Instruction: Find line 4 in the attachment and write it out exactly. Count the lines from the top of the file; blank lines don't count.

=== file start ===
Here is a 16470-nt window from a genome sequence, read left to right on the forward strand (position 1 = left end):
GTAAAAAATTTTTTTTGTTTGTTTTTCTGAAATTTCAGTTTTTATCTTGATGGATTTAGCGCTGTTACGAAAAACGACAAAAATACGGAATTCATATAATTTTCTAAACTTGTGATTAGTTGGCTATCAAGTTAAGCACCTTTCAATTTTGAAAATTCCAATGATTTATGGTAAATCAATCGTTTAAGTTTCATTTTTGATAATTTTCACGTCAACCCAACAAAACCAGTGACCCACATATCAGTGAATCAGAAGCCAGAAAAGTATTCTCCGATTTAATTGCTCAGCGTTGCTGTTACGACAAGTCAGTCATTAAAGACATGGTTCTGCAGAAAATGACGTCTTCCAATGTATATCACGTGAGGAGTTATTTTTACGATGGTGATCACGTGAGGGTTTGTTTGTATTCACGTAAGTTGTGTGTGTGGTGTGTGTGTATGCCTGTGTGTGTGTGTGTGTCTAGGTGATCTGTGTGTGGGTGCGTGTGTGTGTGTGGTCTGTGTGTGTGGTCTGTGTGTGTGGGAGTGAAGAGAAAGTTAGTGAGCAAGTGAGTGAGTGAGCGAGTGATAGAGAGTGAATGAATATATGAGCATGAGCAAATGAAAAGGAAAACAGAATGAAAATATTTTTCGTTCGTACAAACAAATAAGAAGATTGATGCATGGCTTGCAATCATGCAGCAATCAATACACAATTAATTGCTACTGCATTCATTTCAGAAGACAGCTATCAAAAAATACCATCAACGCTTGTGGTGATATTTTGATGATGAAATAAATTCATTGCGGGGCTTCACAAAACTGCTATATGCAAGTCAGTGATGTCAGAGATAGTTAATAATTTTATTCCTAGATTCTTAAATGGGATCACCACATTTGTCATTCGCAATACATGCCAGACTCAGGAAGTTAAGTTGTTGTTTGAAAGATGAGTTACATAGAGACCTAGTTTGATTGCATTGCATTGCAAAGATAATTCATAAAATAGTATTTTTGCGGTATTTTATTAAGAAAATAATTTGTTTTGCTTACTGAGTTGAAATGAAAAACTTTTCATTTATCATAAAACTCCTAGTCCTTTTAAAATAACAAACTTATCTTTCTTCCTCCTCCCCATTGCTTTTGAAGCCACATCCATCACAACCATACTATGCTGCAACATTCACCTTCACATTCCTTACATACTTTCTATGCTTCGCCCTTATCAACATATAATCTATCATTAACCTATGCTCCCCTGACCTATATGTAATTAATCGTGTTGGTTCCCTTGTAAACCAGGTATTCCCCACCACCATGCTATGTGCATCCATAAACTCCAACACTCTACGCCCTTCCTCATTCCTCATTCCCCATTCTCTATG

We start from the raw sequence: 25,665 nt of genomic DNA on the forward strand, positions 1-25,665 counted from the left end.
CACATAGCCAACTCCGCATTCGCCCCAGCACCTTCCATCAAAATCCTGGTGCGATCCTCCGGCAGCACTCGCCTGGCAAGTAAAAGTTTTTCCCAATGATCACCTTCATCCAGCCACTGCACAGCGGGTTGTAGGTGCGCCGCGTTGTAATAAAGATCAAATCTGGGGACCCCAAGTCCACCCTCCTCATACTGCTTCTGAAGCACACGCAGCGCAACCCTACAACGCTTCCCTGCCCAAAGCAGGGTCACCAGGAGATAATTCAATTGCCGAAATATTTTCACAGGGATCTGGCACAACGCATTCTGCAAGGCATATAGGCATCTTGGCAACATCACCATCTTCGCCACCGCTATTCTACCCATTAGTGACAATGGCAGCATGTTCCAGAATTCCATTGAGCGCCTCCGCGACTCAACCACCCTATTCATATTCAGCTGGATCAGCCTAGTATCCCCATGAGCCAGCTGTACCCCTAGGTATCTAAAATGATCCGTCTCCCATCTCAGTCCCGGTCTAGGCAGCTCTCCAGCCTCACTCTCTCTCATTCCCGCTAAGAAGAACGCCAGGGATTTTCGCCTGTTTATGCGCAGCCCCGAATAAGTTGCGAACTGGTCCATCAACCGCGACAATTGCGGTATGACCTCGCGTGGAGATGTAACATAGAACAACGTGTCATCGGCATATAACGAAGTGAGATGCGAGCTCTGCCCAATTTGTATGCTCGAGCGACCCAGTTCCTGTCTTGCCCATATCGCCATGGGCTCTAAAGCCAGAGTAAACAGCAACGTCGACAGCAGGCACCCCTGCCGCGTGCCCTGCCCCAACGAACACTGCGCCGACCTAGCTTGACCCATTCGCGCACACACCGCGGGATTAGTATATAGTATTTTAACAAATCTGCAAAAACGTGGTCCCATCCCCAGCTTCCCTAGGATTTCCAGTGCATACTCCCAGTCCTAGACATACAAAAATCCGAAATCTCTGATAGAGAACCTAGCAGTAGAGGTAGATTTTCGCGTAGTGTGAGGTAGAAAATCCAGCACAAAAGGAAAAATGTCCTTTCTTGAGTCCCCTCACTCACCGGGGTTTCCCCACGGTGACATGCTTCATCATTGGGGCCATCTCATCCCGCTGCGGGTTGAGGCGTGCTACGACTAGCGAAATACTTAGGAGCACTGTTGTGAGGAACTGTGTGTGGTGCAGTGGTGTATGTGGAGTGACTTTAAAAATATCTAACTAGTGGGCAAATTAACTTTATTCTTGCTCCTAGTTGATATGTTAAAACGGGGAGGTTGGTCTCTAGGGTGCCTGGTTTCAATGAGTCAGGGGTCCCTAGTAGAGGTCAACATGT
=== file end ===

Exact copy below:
CACATAGCCAACTCCGCATTCGCCCCAGCACCTTCCATCAAAATCCTGGTGCGATCCTCCGGCAGCACTCGCCTGGCAAGTAAAAGTTTTTCCCAATGATCACCTTCATCCAGCCACTGCACAGCGGGTTGTAGGTGCGCCGCGTTGTAATAAAGATCAAATCTGGGGACCCCAAGTCCACCCTCCTCATACTGCTTCTGAAGCACACGCAGCGCAACCCTACAACGCTTCCCTGCCCAAAGCAGGGTCACCAGGAGATAATTCAATTGCCGAAATATTTTCACAGGGATCTGGCACAACGCATTCTGCAAGGCATATAGGCATCTTGGCAACATCACCATCTTCGCCACCGCTATTCTACCCATTAGTGACAATGGCAGCATGTTCCAGAATTCCATTGAGCGCCTCCGCGACTCAACCACCCTATTCATATTCAGCTGGATCAGCCTAGTATCCCCATGAGCCAGCTGTACCCCTAGGTATCTAAAATGATCCGTCTCCCATCTCAGTCCCGGTCTAGGCAGCTCTCCAGCCTCACTCTCTCTCATTCCCGCTAAGAAGAACGCCAGGGATTTTCGCCTGTTTATGCGCAGCCCCGAATAAGTTGCGAACTGGTCCATCAACCGCGACAATTGCGGTATGACCTCGCGTGGAGATGTAACATAGAACAACGTGTCATCGGCATATAACGAAGTGAGATGCGAGCTCTGCCCAATTTGTATGCTCGAGCGACCCAGTTCCTGTCTTGCCCATATCGCCATGGGCTCTAAAGCCAGAGTAAACAGCAACGTCGACAGCAGGCACCCCTGCCGCGTGCCCTGCCCCAACGAACACTGCGCCGACCTAGCTTGACCCATTCGCGCACACACCGCGGGATTAGTATATAGTATTTTAACAAATCTGCAAAAACGTGGTCCCATCCCCAGCTTCCCTAGGATTTCCAGTGCATACTCCCAGTCCTAGACATACAAAAATCCGAAATCTCTGATAGAGAACCTAGCAGTAGAGGTAGATTTTCGCGTAGTGTGAGGTAGAAAATCCAGCACAAAAGGAAAAATGTCCTTTCTTGAGTCCCCTCACTCACCGGGGTTTCCCCACGGTGACATGCTTCATCATTGGGGCCATCTCATCCCGCTGCGGGTTGAGGCGTGCTACGACTAGCGAAATACTTAGGAGCACTGTTGTGAGGAACTGTGTGTGGTGCAGTGGTGTATGTGGAGTGACTTTAAAAATATCTAACTAGTGGGCAAATTAACTTTATTCTTGCTCCTAGTTGATATGTTAAAACGGGGAGGTTGGTCTCTAGGGTGCCTGGTTTCAATGAGTCAGGGGTCCCTAGTAGAGGTCAACATGT